The sys admin's daily grind: Knockd


Article from Issue 94/2008

Horror stories are full of scary characters knocking on doors at night. On Linux, we just call this port knocking, and it can actually be quite useful.

If you prefer not to have an obvious administrative port for your iptables firewall – but do need a secret one – port knocking is an interesting option that can put off script-based attacks. For the ambitious but secretive admin, the tool of choice is Knockd [1].

The package includes two components: Knock is the client that sends knocking signals, which the Knockd daemon receives.


To monitor the process, Knock, the knocking client, only needs the port number on which to knock and a -v option.

For example:

knock -v 7000 8000 9000

The tool responds immediately with the command-line output shown in Figure 1.

Figure 1: If it recognizes the knock signal, the tool responds.

The /etc/knockd.conf configuration file lets the system administrator specify the action the daemon performs when it receives a valid hit.

See Listing 1 for an example.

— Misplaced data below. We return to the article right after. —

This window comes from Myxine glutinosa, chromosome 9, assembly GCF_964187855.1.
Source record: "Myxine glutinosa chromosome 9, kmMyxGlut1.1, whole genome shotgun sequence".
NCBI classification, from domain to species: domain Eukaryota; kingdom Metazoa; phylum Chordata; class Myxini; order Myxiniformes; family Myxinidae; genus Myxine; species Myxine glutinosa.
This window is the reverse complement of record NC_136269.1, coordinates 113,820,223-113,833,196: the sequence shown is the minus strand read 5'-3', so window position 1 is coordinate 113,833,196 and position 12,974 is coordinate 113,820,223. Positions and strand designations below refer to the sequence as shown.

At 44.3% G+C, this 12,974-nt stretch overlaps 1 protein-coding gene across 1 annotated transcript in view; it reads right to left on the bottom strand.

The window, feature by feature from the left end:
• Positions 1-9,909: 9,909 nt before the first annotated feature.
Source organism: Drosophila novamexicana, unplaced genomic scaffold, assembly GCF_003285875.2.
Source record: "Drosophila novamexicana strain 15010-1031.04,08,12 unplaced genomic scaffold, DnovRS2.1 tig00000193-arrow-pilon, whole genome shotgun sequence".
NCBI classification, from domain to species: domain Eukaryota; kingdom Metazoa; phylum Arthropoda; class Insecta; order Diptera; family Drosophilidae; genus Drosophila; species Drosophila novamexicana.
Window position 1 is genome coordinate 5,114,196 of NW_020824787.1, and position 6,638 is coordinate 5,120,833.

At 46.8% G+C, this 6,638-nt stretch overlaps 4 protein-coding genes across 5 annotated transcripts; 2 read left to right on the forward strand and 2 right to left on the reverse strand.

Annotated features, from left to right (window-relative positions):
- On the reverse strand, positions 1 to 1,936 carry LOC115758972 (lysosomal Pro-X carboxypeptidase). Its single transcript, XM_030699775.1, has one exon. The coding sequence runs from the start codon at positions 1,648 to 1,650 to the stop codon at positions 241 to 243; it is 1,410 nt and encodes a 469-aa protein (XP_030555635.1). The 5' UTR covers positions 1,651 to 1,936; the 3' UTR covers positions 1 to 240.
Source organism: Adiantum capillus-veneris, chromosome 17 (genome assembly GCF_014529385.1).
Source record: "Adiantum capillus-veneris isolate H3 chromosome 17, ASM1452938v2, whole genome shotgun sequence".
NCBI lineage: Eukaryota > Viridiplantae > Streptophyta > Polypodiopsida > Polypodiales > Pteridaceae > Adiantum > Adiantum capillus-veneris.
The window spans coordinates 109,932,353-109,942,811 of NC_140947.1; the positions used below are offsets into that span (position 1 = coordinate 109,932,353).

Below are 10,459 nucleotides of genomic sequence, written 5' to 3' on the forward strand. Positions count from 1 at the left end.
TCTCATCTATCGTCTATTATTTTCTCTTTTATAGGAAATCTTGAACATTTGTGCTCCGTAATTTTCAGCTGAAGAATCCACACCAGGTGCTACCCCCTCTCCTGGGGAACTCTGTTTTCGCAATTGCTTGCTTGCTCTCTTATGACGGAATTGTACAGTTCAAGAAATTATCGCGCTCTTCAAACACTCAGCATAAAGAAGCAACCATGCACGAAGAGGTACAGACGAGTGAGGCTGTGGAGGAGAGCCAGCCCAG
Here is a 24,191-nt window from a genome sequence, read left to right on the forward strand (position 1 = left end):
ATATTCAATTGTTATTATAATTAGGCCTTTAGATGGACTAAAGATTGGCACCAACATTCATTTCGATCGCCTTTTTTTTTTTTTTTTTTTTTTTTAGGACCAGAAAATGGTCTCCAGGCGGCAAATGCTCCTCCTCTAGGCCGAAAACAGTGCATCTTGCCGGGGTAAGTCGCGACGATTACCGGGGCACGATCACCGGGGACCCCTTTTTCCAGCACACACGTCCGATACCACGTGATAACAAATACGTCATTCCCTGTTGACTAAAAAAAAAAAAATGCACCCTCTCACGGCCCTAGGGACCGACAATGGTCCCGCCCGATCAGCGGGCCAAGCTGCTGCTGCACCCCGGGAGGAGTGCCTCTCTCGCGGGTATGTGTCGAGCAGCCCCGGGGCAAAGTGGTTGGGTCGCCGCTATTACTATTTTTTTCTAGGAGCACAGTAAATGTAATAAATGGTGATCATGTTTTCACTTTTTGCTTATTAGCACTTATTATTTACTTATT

Listing 1



In a production environment, choose a more unusual port number, of course.

Morse Code for Fun and Profit

If it recognizes the signal, Knockd opens up port 22 for the requesting IP, which passes in its own IP (see Figure 2).

Figure 2: The Knockd daemon uses iptables to open up port 22 for the requesting IP, but only if it recognizes the knock signal.

If you knock on the ports in the wrong order, the daemon will shut down SSH access. Scatterbrained admins (like me) have another option – knockd.conf, which looks like this:

start_command = /usr/sbin/iptables -A INPUTU
 -s %IP% -p tcp --syn --dport 22 -j ACCEPT
cmd_timeout = 10
stop_command = /usr/sbin/iptables -D INPUTU
 -s %IP% -p tcp --syn --dport 22 -j ACCEPT

After knocking, the daemon launches start_command, then waits the number of minutes specified in cmd_timeout before executing stop_command.


Really paranoid system administrators will relish the option of configuring a file with a sequence of ports. Each sequence expires after use.

The Author

Charly Kühnast is a Unix operating system administrator at the Data Center in Moers, Germany. His tasks include firewall and DMZ security and availability. He divides his leisure time into hot, wet, and eastern sectors, where he enjoys cooking, fresh water aquariums, and learning Japanese, respectively.

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